Absolutely Brilliant

What follows is a summary of the final flurry of phone calls I had with Karaj over the course of two weeks in mid-December last year. The background is provided by the challenges detailed in the first two posts of this 4-part series (Love, Relationship & Healing and The Paradoxical Parent), as well as my response to those challenges (in A Critical Point Is Reached). This piece also serves, rather neatly, as an end to our work together, if that is indeed what it turns out to be.

At the beginning of the first call, I asked Karaj if he had reflected on our previous conversation – on his challenge to me, and how he challenged me. He immediately referred to the reassurance I’d received from my wife about my parenting. It felt like he was offloading on me and criticising me at the same time. He talked of how my training days had been full of people seeking reassurance but doing nothing with it. Instead, in his eyes, they kicked back at him.

There followed a brief but heated discussion about it. I claimed that reassurance is an understandably human need in a difficult world, and that many competent and capable people experience imposter syndrome. He didn’t like the imposter stuff, using it as proof that people must be ill, and that their need for reassurance has to do with conditioning.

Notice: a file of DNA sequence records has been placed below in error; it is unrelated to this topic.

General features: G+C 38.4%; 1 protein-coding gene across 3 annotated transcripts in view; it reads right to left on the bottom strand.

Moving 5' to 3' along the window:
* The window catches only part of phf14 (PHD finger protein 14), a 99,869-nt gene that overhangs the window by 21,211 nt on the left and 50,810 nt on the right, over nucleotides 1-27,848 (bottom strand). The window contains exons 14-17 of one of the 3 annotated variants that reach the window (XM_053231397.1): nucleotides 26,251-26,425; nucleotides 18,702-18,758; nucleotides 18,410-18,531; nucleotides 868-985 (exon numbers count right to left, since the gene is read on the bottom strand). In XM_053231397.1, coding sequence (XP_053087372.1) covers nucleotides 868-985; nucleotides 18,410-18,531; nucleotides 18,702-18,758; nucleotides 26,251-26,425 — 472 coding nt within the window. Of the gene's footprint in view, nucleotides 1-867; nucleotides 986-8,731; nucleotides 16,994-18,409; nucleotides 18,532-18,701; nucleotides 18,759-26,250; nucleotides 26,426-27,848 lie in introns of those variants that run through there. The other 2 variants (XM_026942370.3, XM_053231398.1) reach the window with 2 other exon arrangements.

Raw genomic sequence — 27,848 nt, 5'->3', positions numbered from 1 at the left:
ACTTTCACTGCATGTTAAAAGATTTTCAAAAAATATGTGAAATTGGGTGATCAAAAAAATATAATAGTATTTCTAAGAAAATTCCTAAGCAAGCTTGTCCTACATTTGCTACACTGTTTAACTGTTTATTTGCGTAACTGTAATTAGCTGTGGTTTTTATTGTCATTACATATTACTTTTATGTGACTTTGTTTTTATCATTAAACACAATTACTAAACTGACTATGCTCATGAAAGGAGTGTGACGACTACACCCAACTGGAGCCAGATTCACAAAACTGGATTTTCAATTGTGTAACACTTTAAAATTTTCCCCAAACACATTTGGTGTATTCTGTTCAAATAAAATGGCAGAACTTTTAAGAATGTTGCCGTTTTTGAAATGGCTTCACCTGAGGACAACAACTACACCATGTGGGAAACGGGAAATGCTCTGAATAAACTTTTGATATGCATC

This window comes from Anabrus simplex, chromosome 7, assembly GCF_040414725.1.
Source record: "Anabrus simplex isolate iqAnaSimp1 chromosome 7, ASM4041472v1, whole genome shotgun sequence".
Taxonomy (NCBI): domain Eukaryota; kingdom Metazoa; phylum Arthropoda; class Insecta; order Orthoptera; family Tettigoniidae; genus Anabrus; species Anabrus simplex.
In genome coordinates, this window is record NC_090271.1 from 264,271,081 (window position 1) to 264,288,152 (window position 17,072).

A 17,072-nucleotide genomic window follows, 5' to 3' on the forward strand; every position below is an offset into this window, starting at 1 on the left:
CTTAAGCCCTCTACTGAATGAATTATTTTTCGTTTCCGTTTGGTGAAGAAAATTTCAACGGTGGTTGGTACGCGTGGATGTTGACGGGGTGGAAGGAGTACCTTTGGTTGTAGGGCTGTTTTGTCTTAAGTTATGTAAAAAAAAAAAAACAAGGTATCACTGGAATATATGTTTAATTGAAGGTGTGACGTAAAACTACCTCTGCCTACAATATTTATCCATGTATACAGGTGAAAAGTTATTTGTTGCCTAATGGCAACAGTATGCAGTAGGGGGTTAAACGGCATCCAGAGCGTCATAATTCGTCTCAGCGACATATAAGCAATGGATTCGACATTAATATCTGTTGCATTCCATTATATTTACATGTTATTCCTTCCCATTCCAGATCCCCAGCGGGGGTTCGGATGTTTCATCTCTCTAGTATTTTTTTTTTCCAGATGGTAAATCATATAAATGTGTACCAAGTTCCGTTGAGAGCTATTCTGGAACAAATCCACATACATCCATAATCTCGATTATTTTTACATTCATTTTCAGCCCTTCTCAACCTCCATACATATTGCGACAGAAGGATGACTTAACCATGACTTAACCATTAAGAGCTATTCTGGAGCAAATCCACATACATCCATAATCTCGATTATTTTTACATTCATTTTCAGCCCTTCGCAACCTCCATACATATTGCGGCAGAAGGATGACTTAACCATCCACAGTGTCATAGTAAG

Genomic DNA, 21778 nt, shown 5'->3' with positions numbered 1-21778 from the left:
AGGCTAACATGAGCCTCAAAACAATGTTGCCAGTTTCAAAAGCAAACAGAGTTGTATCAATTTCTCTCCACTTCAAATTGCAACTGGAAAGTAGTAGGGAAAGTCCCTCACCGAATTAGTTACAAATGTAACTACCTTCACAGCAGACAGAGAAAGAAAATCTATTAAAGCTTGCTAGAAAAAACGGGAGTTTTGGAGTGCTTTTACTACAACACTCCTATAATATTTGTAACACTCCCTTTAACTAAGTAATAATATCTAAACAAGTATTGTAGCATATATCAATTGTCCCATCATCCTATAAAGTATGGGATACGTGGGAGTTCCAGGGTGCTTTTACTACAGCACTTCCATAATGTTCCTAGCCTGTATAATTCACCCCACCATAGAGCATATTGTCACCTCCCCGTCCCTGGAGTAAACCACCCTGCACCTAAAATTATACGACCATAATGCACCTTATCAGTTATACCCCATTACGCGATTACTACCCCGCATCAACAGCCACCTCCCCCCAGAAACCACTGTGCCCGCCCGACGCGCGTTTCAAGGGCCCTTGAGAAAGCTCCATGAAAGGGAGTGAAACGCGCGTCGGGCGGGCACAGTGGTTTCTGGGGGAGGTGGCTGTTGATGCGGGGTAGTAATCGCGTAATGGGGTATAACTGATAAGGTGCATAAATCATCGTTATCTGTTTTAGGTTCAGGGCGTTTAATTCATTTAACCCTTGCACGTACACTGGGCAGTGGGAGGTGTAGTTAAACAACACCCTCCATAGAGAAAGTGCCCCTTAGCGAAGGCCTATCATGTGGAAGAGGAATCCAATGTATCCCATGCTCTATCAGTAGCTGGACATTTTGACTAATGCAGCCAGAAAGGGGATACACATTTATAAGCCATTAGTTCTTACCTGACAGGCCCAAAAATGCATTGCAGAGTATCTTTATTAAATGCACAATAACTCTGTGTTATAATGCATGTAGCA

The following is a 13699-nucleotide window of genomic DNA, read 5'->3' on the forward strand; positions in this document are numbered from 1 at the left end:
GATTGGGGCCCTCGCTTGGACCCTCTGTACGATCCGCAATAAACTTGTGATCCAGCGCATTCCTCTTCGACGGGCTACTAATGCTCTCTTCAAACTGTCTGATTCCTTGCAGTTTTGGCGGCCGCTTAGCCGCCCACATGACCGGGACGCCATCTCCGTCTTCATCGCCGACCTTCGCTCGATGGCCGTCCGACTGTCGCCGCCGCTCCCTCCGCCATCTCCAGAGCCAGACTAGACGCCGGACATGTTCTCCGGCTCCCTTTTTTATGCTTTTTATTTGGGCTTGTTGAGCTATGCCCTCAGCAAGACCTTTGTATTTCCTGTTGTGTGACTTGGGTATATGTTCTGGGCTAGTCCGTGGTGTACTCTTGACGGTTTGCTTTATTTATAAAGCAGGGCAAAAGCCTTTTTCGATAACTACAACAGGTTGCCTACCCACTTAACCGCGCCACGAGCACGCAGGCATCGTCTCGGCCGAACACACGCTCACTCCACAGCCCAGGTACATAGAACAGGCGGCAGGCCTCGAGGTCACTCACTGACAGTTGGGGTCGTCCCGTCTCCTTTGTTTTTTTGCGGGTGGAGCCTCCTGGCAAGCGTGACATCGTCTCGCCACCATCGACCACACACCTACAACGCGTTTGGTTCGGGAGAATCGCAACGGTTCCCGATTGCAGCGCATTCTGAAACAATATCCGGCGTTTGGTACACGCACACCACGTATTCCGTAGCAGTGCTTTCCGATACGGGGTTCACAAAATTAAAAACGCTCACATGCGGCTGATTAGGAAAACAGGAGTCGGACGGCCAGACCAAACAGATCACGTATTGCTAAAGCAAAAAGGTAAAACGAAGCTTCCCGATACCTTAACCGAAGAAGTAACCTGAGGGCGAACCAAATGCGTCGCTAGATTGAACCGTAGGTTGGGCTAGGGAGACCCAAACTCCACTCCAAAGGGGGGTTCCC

I shared how sometimes, at end of an extremely difficult day, he would tell me I was doing well. Those reassurances had meant everything to me, particularly during 2003, the last and hardest year of my training. (Curiously, when I looked for an example in my journals, what I found in the penultimate paragraph of Remembering Why I’m Here, was actually kindness rather than reassurance. Maybe that’s the point I’m making.)

When he asked me for my thoughts I shared some of what I had written over the previous week. He listened (I had accused him of not doing so) as I talked about him pushing me away; his love being procedural; and him not having given his wife ‘everything’ as he had claimed (because the love and reassurance wasn’t there). I drew attention to the fact that he is alone (he has pushed everyone away), and that the Experiment in Self-Healing Community he set up, failed.

I also talked of the crossroads we find ourselves at, and that whatever we may have achieved so far, it means nothing if we do not continue our work together.

I explained the feeling I’d had about the crystal in the super-saturated solution: drop a single crystal into a liquid poised at the transition point and the whole solution crystalises in an instant. It seemed such an apt image because his challenges showed me I’m so much closer than I thought to being the kind of father I want to be. I’m a better person, too, because of these latest insights and reflections. His response was typically clear:

‘The first part is bullshit. The second part is brilliant. Absolutely brilliant. Excellent. I agree 100%.’

I wondered quite what he meant. Initially, I reasoned that the bullshit was the stuff about reassurance, and the brilliance was the rest. Eventually, my conclusion was that the bullshit is where I’m putting an argument together against Karaj, and the brilliance is the insight about where we are and where we need to go.